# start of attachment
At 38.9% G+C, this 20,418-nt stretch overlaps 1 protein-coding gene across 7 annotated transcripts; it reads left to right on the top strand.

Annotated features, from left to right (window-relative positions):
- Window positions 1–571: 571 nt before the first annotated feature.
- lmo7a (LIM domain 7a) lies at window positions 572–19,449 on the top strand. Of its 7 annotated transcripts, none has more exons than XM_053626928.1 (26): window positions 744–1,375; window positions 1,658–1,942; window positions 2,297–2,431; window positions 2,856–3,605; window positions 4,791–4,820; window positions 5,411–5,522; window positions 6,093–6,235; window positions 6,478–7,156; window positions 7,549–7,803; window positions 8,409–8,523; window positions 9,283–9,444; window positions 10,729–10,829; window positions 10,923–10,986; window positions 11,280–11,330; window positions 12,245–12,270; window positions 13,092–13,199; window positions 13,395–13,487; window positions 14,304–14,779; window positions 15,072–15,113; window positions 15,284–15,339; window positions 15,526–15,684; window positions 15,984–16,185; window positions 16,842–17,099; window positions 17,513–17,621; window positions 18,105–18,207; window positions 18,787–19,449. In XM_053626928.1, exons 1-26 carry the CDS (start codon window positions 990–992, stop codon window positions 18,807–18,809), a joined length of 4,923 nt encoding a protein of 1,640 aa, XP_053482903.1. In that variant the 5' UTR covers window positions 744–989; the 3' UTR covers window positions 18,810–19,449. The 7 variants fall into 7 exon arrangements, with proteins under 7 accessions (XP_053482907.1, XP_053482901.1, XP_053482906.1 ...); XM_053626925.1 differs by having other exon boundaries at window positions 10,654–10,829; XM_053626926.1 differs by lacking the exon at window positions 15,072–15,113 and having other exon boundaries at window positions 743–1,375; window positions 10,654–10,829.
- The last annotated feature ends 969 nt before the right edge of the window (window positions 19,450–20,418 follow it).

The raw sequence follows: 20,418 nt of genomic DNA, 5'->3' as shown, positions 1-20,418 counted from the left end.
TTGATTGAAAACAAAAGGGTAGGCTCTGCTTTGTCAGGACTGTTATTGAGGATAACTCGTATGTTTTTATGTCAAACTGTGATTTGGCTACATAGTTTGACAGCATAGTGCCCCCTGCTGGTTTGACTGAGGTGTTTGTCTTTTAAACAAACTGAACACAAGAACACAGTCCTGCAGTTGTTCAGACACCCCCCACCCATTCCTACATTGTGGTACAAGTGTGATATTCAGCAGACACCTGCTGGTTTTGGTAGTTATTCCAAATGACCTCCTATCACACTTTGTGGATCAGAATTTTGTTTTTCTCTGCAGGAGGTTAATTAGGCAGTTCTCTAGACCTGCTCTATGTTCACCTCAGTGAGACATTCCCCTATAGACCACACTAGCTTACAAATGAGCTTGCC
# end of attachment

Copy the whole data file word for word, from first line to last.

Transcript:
At 38.9% G+C, this 20,418-nt stretch overlaps 1 protein-coding gene across 7 annotated transcripts; it reads left to right on the top strand.

Annotated features, from left to right (window-relative positions):
- Window positions 1–571: 571 nt before the first annotated feature.
- lmo7a (LIM domain 7a) lies at window positions 572–19,449 on the top strand. Of its 7 annotated transcripts, none has more exons than XM_053626928.1 (26): window positions 744–1,375; window positions 1,658–1,942; window positions 2,297–2,431; window positions 2,856–3,605; window positions 4,791–4,820; window positions 5,411–5,522; window positions 6,093–6,235; window positions 6,478–7,156; window positions 7,549–7,803; window positions 8,409–8,523; window positions 9,283–9,444; window positions 10,729–10,829; window positions 10,923–10,986; window positions 11,280–11,330; window positions 12,245–12,270; window positions 13,092–13,199; window positions 13,395–13,487; window positions 14,304–14,779; window positions 15,072–15,113; window positions 15,284–15,339; window positions 15,526–15,684; window positions 15,984–16,185; window positions 16,842–17,099; window positions 17,513–17,621; window positions 18,105–18,207; window positions 18,787–19,449. In XM_053626928.1, exons 1-26 carry the CDS (start codon window positions 990–992, stop codon window positions 18,807–18,809), a joined length of 4,923 nt encoding a protein of 1,640 aa, XP_053482903.1. In that variant the 5' UTR covers window positions 744–989; the 3' UTR covers window positions 18,810–19,449. The 7 variants fall into 7 exon arrangements, with proteins under 7 accessions (XP_053482907.1, XP_053482901.1, XP_053482906.1 ...); XM_053626925.1 differs by having other exon boundaries at window positions 10,654–10,829; XM_053626926.1 differs by lacking the exon at window positions 15,072–15,113 and having other exon boundaries at window positions 743–1,375; window positions 10,654–10,829.
- The last annotated feature ends 969 nt before the right edge of the window (window positions 19,450–20,418 follow it).

The raw sequence follows: 20,418 nt of genomic DNA, 5'->3' as shown, positions 1-20,418 counted from the left end.
TTGATTGAAAACAAAAGGGTAGGCTCTGCTTTGTCAGGACTGTTATTGAGGATAACTCGTATGTTTTTATGTCAAACTGTGATTTGGCTACATAGTTTGACAGCATAGTGCCCCCTGCTGGTTTGACTGAGGTGTTTGTCTTTTAAACAAACTGAACACAAGAACACAGTCCTGCAGTTGTTCAGACACCCCCCACCCATTCCTACATTGTGGTACAAGTGTGATATTCAGCAGACACCTGCTGGTTTTGGTAGTTATTCCAAATGACCTCCTATCACACTTTGTGGATCAGAATTTTGTTTTTCTCTGCAGGAGGTTAATTAGGCAGTTCTCTAGACCTGCTCTATGTTCACCTCAGTGAGACATTCCCCTATAGACCACACTAGCTTACAAATGAGCTTGCC